How Can Commercial Buildings Become More Sustainable?
For the past few decades, most sustainable advances in commercial real estate have been an afterthought. Construction professionals and architects use the same long-standing design methods. When businesses move into the buildings, some do their part to “greenify” the space, installing LED lights, installing solar panels and turning down the thermostat at the end of the night. These efforts, while possibly well-intentioned, are simply slapping a bandage on the underlying problem.
Operational vs. Embodied Carbon
Most companies adjust their operational carbon — emissions caused by the day-to-day running of their office. While it certainly makes sense to tackle these changes, it misses a significant chunk of the picture.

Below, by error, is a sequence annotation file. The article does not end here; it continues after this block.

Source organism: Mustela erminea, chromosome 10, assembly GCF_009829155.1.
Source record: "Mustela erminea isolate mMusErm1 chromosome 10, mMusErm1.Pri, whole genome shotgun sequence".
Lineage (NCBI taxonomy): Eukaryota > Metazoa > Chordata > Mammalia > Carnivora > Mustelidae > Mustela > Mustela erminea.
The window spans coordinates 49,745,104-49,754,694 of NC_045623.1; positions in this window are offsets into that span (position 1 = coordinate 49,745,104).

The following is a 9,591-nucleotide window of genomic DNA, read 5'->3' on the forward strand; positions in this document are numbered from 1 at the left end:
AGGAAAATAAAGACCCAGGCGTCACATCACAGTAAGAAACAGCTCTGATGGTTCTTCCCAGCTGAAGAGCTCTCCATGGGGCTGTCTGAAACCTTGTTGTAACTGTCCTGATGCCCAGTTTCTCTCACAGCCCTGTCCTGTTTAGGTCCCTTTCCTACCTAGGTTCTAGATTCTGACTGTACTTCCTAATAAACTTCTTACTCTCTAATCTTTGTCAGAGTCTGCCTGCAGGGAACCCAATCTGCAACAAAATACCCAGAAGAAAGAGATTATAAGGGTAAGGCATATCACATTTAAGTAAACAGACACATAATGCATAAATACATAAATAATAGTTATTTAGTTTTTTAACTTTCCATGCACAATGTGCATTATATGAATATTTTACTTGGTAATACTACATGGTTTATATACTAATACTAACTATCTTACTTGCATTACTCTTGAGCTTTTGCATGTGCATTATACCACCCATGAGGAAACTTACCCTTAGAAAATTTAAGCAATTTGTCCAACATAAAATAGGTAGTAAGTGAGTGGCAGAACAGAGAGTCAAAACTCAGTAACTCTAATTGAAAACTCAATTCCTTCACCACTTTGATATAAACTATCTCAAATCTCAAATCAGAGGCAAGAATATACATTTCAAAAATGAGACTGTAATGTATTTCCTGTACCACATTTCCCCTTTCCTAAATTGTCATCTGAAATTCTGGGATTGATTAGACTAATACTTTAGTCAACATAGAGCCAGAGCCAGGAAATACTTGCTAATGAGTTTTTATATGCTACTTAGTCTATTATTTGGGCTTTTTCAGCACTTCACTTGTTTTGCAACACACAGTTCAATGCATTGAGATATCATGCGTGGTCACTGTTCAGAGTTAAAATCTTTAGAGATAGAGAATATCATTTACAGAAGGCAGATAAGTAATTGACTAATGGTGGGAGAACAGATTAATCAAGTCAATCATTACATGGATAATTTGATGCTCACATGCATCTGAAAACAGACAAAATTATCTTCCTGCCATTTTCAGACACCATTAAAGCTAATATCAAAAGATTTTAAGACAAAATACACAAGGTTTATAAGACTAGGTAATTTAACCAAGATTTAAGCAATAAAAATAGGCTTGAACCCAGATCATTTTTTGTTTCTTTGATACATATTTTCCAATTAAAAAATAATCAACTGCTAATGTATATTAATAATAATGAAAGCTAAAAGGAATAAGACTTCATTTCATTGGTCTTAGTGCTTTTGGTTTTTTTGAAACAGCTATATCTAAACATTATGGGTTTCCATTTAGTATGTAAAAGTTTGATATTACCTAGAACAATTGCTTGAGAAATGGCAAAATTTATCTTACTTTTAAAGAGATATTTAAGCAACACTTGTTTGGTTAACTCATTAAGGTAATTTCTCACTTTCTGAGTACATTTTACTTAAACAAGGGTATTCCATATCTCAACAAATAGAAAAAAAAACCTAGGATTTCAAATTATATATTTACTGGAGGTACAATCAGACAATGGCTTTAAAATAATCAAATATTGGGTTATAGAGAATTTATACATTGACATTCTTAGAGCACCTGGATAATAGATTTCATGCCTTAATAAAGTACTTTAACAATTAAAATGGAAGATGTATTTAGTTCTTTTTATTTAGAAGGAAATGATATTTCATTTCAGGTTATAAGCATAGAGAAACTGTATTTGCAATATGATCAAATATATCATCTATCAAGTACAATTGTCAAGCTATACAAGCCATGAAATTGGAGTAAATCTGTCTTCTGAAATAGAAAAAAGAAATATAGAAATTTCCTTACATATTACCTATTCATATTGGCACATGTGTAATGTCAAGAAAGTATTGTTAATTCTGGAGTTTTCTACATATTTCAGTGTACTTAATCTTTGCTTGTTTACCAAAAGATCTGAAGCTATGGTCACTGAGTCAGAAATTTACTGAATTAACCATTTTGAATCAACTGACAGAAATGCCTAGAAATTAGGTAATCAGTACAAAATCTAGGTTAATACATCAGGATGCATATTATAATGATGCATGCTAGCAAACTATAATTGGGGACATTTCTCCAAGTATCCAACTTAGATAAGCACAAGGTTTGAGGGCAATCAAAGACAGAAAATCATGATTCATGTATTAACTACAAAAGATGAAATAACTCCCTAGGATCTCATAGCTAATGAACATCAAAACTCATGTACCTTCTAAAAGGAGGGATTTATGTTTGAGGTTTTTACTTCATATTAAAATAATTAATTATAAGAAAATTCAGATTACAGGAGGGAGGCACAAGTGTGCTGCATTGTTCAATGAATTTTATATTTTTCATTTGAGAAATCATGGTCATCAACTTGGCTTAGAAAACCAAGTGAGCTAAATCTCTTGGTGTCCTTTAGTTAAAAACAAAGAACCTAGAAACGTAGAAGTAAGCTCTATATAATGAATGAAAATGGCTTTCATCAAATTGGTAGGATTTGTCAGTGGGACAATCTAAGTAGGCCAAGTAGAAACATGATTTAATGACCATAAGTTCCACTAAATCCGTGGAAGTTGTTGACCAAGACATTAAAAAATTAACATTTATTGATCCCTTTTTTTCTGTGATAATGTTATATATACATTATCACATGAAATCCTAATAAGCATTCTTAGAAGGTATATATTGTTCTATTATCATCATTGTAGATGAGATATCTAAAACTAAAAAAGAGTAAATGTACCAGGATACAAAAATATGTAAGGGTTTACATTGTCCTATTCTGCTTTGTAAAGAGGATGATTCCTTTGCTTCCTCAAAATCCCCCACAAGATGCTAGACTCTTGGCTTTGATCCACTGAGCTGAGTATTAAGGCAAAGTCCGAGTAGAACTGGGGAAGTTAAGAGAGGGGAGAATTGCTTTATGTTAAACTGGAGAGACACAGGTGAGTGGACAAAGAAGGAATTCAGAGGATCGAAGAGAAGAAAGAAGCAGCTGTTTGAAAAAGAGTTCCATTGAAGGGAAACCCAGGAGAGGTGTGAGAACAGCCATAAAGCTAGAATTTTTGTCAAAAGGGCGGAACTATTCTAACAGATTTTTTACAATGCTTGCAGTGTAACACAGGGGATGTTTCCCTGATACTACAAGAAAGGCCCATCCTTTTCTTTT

Many commercial structures fall short with embodied carbon, which begins long before a business moves in. Materials manufacturing, transportation and on-site practices all make up the embodied carbon, which is responsible for 50% of the whole-life carbon emissions in buildings.
Tips for More Sustainable Commercial Construction
It’s up to construction professionals and project managers to create buildings that minimize emissions from the start. These steps will set you on the right path to make your projects more sustainable now and for the long haul.
Shifting to Modular Construction
Typical on-site construction tends to have lax to non-existent sustainability standards — they burn through energy rapidly, use the most available materials and create tons of waste. These practices hurt the environment, but one slight shift could transform the industry.